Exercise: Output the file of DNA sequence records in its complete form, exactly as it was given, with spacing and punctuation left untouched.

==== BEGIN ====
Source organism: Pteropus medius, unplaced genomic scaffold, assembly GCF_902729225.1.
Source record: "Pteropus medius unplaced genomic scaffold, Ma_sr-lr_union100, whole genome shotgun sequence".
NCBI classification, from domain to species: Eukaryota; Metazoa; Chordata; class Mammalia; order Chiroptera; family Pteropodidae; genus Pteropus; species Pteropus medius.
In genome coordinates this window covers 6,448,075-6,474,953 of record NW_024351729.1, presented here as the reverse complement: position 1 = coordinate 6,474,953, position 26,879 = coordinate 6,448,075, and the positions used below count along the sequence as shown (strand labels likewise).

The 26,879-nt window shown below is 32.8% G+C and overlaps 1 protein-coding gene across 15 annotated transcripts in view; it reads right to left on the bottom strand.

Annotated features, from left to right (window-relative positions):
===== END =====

Source organism: Pteropus medius, unplaced genomic scaffold, assembly GCF_902729225.1.
Source record: "Pteropus medius unplaced genomic scaffold, Ma_sr-lr_union100, whole genome shotgun sequence".
NCBI classification, from domain to species: Eukaryota; Metazoa; Chordata; class Mammalia; order Chiroptera; family Pteropodidae; genus Pteropus; species Pteropus medius.
In genome coordinates this window covers 6,448,075-6,474,953 of record NW_024351729.1, presented here as the reverse complement: position 1 = coordinate 6,474,953, position 26,879 = coordinate 6,448,075, and the positions used below count along the sequence as shown (strand labels likewise).

The 26,879-nt window shown below is 32.8% G+C and overlaps 1 protein-coding gene across 15 annotated transcripts in view; it reads right to left on the bottom strand.

Annotated features, from left to right (window-relative positions):